January 13, 2021
On the Breaching of the Capitol and the Restoration of the People
I have a deep acquaintance with the Capitol Building. I worked for a time in the United Methodist Building, located next to the Supreme Court and across the street from "the People's House." I walked by that majestic space every day, often ate my lunch sitting on its steps, attended committee meetings, observed hearings, and reveled in its order, beauty and accessibility.
It has been a week since the Feast of the Epiphany, January 6, when we celebrate divine revelation made known to the world in the newborn Christ. But the day's spirit was overtaken by armed and angry human beings assaulting the Capitol, its guards and all who were working there. The gallows they constructed, the death chants they shouted, the pain and hate on their faces, the fear and destruction and killing they wrought, and the cascading threats of continued violence in every state reveal the depths of our national brokenness. Those who lead them are facing the dire consequences of their unconscionable and malicious action. What is now required of us, as people who seek to align ourselves with the Lord of heaven and earth?
The Prophet we know as Third Isaiah spoke to people who had suffered attack and division that tore Israel apart for three generations. He invited people to become "Repairers of the Breach."
If you do away with the yoke of oppression,
with the pointing finger and malicious talk,
10 and if you spend yourselves in behalf of the hungry
and satisfy the needs of the oppressed,
then your light will rise in the darkness,
and your night will become like the noonday.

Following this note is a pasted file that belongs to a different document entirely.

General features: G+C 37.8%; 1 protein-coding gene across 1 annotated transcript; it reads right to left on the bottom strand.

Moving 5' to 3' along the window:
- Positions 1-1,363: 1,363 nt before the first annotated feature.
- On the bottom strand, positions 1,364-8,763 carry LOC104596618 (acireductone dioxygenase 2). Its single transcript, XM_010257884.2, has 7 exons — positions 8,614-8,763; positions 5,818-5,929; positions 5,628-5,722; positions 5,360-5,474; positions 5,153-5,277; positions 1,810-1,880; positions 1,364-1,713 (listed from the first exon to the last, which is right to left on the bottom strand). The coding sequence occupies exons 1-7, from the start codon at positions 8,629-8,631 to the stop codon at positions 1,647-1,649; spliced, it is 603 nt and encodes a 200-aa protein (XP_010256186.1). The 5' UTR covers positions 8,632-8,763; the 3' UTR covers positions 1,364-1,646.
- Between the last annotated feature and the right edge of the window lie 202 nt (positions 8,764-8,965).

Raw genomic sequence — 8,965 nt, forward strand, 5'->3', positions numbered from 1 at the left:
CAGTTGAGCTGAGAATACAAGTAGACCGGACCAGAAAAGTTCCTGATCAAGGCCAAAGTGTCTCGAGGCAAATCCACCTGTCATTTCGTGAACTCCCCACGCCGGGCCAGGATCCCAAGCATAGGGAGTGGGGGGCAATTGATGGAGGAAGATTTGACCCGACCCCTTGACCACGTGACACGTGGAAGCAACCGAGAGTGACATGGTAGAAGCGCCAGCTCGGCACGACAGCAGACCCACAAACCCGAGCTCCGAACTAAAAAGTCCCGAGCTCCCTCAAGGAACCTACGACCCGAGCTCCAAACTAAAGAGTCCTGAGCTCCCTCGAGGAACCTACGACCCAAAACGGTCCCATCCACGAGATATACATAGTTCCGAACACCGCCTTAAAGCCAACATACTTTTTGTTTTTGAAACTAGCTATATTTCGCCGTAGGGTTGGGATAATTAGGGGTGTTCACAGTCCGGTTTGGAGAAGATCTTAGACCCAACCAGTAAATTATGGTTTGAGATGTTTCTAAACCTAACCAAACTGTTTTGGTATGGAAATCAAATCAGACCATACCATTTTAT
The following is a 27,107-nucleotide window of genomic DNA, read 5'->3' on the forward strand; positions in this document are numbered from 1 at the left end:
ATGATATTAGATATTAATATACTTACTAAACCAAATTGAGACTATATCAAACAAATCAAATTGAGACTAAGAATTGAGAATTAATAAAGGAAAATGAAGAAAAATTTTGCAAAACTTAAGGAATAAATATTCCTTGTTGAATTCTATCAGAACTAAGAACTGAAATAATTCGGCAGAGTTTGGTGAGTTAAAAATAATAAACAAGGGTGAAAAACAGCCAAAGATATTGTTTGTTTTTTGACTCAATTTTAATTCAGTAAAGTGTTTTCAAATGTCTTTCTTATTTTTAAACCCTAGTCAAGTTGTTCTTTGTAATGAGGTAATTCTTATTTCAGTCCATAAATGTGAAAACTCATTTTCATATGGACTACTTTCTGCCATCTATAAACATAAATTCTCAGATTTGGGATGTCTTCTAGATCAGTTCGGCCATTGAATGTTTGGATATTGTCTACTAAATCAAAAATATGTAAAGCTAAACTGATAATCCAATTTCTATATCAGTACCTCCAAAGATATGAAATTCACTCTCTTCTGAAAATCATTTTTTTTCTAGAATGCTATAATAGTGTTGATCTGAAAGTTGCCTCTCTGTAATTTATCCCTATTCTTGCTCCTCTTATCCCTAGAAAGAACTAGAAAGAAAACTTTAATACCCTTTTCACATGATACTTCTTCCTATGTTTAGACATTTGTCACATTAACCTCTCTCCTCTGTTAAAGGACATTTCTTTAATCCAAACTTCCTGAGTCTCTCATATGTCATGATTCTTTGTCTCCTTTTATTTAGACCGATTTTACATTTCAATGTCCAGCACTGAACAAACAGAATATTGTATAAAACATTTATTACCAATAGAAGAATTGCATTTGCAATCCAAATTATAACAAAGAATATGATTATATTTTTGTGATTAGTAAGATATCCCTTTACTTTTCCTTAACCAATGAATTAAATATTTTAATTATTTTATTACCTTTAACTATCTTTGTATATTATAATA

11 The Lord will guide you always;
he will satisfy your needs in a sun-scorched land
and will strengthen your frame.
You will be like a well-watered garden,
like a spring whose waters never fail.
12 Your people will rebuild the ancient ruins
and will raise up the age-old foundations;
you will be called Repairer of the Breach
Restorer of the Streets to live in . Isaiah 58: 9-12
The restoration of our society may seem impossible, and will take years, but we are called to begin, in our own families, among our acquaintances, in the larger civil society, and right here, within our own community of faith.
Our Administrative Council had planned for 2020, to be "The Year of Listening." Given our COVID19-required distance, listening was made harder, and it remains so. It is essential that we each give ourselves to this endeavor in 2021. Listening deeply and sharing deeply will bring us to wisdom and right action and will allow Jesus' call to "love thy neighbor as thyself," to take root in us. That will be a beautiful thing.
Please hold me accountable to this effort, dear friends. We have much to learn from each other.
grace and peace to you in the name of our Lord,
Rev. Patricia Wagner
Maple Grove UMC
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